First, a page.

Journal Article

Functional connectivity in human cortical motor system: a cortico-cortical evoked potential study

Riki Matsumoto, Dileep R. Nair, Eric LaPresto, William Bingaman, Hiroshi Shibasaki and Hans O. Lüders

in Brain

Published on behalf of The Guarantors of Brain

Volume 130, issue 1, pages 181-197
Published in print January 2007 | ISSN: 0006-8950
Published online October 2006 | e-ISSN: 1460-2156 | DOI:
Functional connectivity in human cortical motor system: a cortico-cortical evoked potential study

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In order to understand the complex functional organization of the motor system, it is essential to know the anatomical and functional connectivity among individual motor areas. Clinically, knowledge of these cortico-cortical connections is important to understand the rapid spread of epileptic discharges through the network underlying ictal motor manifestation. In humans, however, knowledge of neuronal in vivo connectivity has been limited. We recently reported a new method, ‘cortico-cortical evoked potential (CCEP)’, to electrically track the cortico-cortical connections by stimulating a part of the brain through subdural electrodes and recording the cortical evoked potentials that emanate from a distant region of the cortex via neuronal projections. We applied the CCEP methodology to investigate in vivo cortico-cortical connections between the lateral motor cortex [LMCx; sensorimotor (SM) and lateral premotor areas] and the medial motor cortex [MMCx; supplementary motor area proper (SMA), pre-SMA and foot SM]. Seven patients with intractable partial epilepsy were studied. These patients had chronic implantation of subdural electrodes covering part of the lateral and medial frontal areas. As a part of the routine pre-surgical evaluation, comprehensive cortical mapping was performed by electrical stimulation of the subdural electrodes, and the precise localization of the subdural electrodes was defined by MRI co-registration. Single-pulse electrical stimuli were delivered to MMCx (7 patients) and LMCx (4), and CCEPs time-locked to the stimuli were recorded by averaging electrocorticograms from LMCx and MMCx, respectively. Short-latency CCEPs were observed when stimulating MMCx and recording from LMCx (mean latency: 21.6 ms, range: 9–47 ms) and vice versa when stimulating LMCx and recording from MMCx (mean latency: 29.4 ms, range: 11–57 ms). In terms of the location of these stimulus sites and CCEP responses along the rostrocaudal axis, regression analysis revealed a consistent correlation between the sites of stimulation and maximum CCEP for stimulation of both MMCx and LMCx. Functionally, stimulation of the positive motor areas in MMCx elicited CCEPs at the somatotopically homologous regions in LMCx (71%). The same findings were observed in MMCx (82%) upon stimulation of LMCx. In four subjects in whom bi-directional connectivity was investigated by stimulating both MMCx and LMCx, reciprocality was observed in the majority of connections (78–94%). In conclusion, the present study demonstrated a human motor cortico-cortical network connecting (i) anatomically homologous areas of LMCx and MMCx along the rostrocaudal cognitive-motor gradient; and (ii) somatotopically homologous regions in LMCx and MMCx in a reciprocal manner.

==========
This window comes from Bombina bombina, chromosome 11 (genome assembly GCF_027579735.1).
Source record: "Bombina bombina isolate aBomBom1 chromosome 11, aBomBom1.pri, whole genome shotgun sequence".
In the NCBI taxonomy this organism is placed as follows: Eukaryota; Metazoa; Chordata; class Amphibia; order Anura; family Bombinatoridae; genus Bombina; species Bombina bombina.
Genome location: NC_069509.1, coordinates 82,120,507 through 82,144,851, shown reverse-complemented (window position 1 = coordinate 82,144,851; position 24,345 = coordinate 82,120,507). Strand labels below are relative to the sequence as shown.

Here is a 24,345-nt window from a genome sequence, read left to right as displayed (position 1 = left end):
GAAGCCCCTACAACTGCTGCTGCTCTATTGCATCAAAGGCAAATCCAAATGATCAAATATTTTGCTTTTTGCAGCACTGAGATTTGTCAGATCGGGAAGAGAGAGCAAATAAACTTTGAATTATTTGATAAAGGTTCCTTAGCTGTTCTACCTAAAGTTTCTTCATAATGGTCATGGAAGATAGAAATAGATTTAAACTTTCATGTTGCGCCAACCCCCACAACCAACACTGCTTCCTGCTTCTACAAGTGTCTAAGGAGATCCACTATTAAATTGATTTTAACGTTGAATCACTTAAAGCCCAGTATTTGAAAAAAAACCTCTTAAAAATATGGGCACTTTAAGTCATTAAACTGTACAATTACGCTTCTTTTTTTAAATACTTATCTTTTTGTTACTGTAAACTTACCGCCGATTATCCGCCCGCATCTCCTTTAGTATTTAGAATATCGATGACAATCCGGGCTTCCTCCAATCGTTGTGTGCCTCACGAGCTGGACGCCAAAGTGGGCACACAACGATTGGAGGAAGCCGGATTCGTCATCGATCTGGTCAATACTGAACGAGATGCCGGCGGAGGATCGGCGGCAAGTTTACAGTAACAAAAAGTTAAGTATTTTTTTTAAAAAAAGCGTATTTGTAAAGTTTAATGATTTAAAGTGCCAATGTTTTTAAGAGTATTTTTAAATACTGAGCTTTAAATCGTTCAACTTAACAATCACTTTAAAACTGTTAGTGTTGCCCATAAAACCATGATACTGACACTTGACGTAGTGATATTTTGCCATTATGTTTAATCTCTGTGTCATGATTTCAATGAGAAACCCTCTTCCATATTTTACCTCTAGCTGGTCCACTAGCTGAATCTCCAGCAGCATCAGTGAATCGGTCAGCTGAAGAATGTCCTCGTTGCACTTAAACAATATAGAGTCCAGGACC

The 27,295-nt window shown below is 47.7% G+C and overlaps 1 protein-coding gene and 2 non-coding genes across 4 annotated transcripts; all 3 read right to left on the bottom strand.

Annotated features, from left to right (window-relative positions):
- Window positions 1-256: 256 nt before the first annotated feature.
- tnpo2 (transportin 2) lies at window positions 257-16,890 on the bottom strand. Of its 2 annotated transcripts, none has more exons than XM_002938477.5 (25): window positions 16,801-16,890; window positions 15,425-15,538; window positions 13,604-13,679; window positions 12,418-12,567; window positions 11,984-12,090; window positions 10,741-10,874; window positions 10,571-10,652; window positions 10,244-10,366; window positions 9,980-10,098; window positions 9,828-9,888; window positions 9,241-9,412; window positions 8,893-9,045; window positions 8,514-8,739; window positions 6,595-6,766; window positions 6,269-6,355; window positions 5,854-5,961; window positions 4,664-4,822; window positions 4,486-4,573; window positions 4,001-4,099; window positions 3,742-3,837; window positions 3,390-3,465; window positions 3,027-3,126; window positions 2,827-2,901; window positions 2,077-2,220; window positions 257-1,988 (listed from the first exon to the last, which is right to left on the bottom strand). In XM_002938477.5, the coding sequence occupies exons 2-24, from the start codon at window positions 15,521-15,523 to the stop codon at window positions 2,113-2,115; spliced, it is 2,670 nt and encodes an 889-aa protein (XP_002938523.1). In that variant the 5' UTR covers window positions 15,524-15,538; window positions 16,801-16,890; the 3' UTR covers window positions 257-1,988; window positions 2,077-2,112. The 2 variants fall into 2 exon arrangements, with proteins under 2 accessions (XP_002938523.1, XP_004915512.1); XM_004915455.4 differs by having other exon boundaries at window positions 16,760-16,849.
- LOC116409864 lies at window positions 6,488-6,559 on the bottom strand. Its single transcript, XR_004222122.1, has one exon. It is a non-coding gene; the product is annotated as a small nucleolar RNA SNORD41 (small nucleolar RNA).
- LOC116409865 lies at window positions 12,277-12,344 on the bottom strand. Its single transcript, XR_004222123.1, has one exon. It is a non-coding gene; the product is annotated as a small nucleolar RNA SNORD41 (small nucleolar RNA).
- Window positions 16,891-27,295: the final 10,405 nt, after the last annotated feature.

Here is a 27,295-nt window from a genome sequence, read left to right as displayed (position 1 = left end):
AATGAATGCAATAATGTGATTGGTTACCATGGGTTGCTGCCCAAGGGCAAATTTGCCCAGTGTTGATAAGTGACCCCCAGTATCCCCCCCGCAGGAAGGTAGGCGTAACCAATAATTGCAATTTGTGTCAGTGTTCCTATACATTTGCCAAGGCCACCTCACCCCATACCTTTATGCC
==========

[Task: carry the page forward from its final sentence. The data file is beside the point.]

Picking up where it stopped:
Keywords: motor areas; functional connectivity; cortical stimulation; evoked potential; epilepsy

Journal Article.  9439 words.  Illustrated.

Subjects: Neurology ; Neuroscience

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